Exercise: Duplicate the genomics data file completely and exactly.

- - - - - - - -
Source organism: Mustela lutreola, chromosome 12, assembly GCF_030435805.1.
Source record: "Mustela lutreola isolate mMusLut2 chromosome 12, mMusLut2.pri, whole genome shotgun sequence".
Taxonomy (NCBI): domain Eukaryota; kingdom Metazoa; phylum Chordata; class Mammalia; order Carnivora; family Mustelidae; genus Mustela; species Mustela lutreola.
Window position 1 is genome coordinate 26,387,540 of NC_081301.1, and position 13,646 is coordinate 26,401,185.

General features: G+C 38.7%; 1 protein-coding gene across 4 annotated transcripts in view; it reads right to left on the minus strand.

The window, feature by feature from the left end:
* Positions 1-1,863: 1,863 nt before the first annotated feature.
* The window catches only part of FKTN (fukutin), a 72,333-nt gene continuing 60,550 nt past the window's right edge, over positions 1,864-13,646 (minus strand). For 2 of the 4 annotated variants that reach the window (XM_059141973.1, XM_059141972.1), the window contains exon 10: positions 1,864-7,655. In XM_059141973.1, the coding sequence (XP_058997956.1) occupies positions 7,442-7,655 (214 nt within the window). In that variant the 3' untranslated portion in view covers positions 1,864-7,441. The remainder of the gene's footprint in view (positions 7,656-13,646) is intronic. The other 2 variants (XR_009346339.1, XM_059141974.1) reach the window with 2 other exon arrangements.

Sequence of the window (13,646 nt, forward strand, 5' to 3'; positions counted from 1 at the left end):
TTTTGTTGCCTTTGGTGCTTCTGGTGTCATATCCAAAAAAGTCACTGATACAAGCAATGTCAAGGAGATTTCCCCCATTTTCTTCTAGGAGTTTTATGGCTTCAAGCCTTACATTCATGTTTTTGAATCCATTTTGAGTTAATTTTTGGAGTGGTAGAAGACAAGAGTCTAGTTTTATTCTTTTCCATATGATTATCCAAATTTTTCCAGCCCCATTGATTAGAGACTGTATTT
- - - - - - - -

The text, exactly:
Source organism: Mustela lutreola, chromosome 12, assembly GCF_030435805.1.
Source record: "Mustela lutreola isolate mMusLut2 chromosome 12, mMusLut2.pri, whole genome shotgun sequence".
Taxonomy (NCBI): domain Eukaryota; kingdom Metazoa; phylum Chordata; class Mammalia; order Carnivora; family Mustelidae; genus Mustela; species Mustela lutreola.
Window position 1 is genome coordinate 26,387,540 of NC_081301.1, and position 13,646 is coordinate 26,401,185.

General features: G+C 38.7%; 1 protein-coding gene across 4 annotated transcripts in view; it reads right to left on the minus strand.

The window, feature by feature from the left end:
* Positions 1-1,863: 1,863 nt before the first annotated feature.
* The window catches only part of FKTN (fukutin), a 72,333-nt gene continuing 60,550 nt past the window's right edge, over positions 1,864-13,646 (minus strand). For 2 of the 4 annotated variants that reach the window (XM_059141973.1, XM_059141972.1), the window contains exon 10: positions 1,864-7,655. In XM_059141973.1, the coding sequence (XP_058997956.1) occupies positions 7,442-7,655 (214 nt within the window). In that variant the 3' untranslated portion in view covers positions 1,864-7,441. The remainder of the gene's footprint in view (positions 7,656-13,646) is intronic. The other 2 variants (XR_009346339.1, XM_059141974.1) reach the window with 2 other exon arrangements.

Sequence of the window (13,646 nt, forward strand, 5' to 3'; positions counted from 1 at the left end):
TTTTGTTGCCTTTGGTGCTTCTGGTGTCATATCCAAAAAAGTCACTGATACAAGCAATGTCAAGGAGATTTCCCCCATTTTCTTCTAGGAGTTTTATGGCTTCAAGCCTTACATTCATGTTTTTGAATCCATTTTGAGTTAATTTTTGGAGTGGTAGAAGACAAGAGTCTAGTTTTATTCTTTTCCATATGATTATCCAAATTTTTCCAGCCCCATTGATTAGAGACTGTATTT